LOSING THE ARMY’S BEST AND BRIGHTEST

LOSING THE ARMY’S BEST AND BRIGHTEST…Back in December 2007, military journalist Andrew Tilghman warned in a Washington Monthly cover story about a deeply worrisome trend: the Army’s most intelligent and best-trained junior officers were leaving the service in record numbers. The grinding pace of multiple deployments to Iraq and Afghanistan was a factor, but, as Tilghman learned in his reporting, not the only one — indeed the trend was evident before those wars began. What was really driving out the best and brightest young officers was their sense that their ideas about how to better prosecute the war weren’t being listened to by their superiors; that their initiative and performance wasn’t being rewarded by the promotions process; and that their marriages couldn’t survive the Army practice of moving officers around geographically every few years, often to Army outposts in rural parts of America where their spouses — like them, typically well-educated professionals — couldn’t find jobs.

The potential consequences of this trend, Tilghman warned, were grave:

[T]he greatest concern is how the exodus of the best and brightest will affect the Army’s long-term capacity to win wars, counter threats, and keep the peace. Today’s lieutenants and captains are the pool from which three- and four-star generals will be chosen twenty years from now. If the sharpest minds aren’t in that pool, we could wind up — to put it bluntly — with a senior leadership of dimwits.

That was three years ago. The bad news, according to a story in the latest Atlantic Monthly, is that military’s talent drain continues unabated. The good news is that the author of the piece, Tim Kane, a former Air Force intelligence officer now at the Kauffman Foundation, thinks there’s a solution: change the military’s rigid, bureaucratic personnel system.

In today’s military, individuals are given “orders” to report to a new assignment every two to four years. When an Army unit in Korea rotates out its executive officer, the commander of that unit is assigned a new executive officer. Even if the commander wants to hire Captain Smart, and Captain Smart wants to work in Korea, the decision is out of their hands — and another captain, who would have preferred a job in Europe, might be assigned there instead. The Air Force conducts three assignment episodes each year, coordinated entirely by the Air Force Personnel Center at Randolph Air Force Base, in Texas. Across the globe, officers send in their job requests. Units with open slots send their requirements for officers. The hundreds of officers assigned full-time to the personnel center strive to match open requirements with available officers (each within strictly defined career fields, like infantry, intelligence, or personnel itself), balancing individual requests with the needs of the service, while also trying to develop careers and project future trends, all with constantly changing technological tools. It’s an impossible job, but the alternative is chaos.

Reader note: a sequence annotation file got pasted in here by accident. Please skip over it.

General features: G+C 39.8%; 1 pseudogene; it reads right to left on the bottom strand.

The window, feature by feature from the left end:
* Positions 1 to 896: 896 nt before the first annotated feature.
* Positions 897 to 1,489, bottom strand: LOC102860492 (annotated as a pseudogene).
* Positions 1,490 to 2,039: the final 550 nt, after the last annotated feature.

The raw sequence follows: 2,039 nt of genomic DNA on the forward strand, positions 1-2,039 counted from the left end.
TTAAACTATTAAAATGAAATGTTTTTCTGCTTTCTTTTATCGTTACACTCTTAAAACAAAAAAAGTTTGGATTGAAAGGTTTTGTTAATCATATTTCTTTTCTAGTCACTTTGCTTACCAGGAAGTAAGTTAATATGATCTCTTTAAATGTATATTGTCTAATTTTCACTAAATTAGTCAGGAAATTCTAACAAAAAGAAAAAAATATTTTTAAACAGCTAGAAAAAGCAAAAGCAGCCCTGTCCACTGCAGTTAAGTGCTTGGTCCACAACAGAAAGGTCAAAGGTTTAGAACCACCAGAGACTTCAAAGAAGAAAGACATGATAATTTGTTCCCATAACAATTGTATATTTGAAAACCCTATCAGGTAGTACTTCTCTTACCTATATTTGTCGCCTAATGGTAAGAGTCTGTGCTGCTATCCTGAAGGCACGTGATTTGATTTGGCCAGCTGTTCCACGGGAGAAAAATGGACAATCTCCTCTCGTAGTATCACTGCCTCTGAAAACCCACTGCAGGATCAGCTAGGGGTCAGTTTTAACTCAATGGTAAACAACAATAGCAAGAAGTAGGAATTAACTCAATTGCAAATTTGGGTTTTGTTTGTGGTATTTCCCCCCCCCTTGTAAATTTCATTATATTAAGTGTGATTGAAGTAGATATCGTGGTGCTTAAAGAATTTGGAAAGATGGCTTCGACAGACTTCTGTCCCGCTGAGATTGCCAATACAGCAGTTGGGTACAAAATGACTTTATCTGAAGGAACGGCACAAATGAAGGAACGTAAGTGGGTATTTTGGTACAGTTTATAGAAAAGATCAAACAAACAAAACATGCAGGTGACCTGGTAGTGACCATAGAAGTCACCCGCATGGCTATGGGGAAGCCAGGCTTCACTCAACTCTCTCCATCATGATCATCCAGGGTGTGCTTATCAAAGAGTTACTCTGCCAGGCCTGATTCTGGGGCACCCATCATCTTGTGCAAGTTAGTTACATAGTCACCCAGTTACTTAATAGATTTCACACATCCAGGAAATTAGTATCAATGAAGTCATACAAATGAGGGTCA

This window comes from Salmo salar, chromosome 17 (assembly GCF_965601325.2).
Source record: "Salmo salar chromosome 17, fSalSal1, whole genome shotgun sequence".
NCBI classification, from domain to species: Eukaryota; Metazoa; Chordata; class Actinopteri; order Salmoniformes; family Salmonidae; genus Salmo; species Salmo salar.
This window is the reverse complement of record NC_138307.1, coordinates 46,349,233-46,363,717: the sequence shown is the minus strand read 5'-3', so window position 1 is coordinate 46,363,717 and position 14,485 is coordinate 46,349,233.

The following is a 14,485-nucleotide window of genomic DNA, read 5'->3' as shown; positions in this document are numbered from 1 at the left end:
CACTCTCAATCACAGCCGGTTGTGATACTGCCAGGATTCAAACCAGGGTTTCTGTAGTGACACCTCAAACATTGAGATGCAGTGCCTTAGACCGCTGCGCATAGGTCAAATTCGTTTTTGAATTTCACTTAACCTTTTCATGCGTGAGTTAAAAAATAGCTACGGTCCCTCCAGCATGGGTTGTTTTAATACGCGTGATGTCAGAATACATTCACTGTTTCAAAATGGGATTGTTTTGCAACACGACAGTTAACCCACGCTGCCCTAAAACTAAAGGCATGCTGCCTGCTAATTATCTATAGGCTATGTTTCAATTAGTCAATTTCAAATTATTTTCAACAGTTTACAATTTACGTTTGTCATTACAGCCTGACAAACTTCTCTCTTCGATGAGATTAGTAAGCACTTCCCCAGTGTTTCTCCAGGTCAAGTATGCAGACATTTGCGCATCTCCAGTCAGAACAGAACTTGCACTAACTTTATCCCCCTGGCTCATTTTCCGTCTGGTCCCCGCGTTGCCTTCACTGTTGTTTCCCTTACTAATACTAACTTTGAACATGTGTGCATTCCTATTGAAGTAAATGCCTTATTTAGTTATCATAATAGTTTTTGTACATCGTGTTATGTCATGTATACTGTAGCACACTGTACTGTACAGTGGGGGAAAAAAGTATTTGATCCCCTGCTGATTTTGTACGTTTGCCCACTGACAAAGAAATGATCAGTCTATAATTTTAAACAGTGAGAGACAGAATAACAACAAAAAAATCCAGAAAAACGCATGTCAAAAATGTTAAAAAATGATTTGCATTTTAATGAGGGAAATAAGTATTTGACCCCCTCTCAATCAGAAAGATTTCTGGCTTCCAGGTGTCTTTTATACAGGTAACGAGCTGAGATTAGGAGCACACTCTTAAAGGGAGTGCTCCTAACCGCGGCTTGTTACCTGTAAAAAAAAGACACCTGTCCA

In fact, a better alternative is chaos. Chaos, to economists, is known as the free market, where the invisible hand matches supply with demand. The Strategic Studies Institute report makes this very point. “Giving officers greater voice in their assignments increases both employment longevity and productivity,” it concludes. “The Army’s failure to do so, however, in large part accounts for declining retention among officers commissioned since 1983.”

Here is how a market alternative would work. Each commander would have sole hiring authority over the people in his unit. Officers would be free to apply for any job opening. If a major applied for an opening above his pay grade, the commander at that unit could hire him (and bear the consequences). Coordination could be done through existing online tools such as monster.com or careerbuilder.com (presumably those companies would be interested in offering rebranded versions for the military). If an officer chose to stay in a job longer than “normal” (“I just want to fly fighter jets, sir”), that would be solely between him and his commander.

Seems like an idea worth trying, especially given the alternative.

Paul Glastris

Paul Glastris is the editor in chief of the Washington Monthly.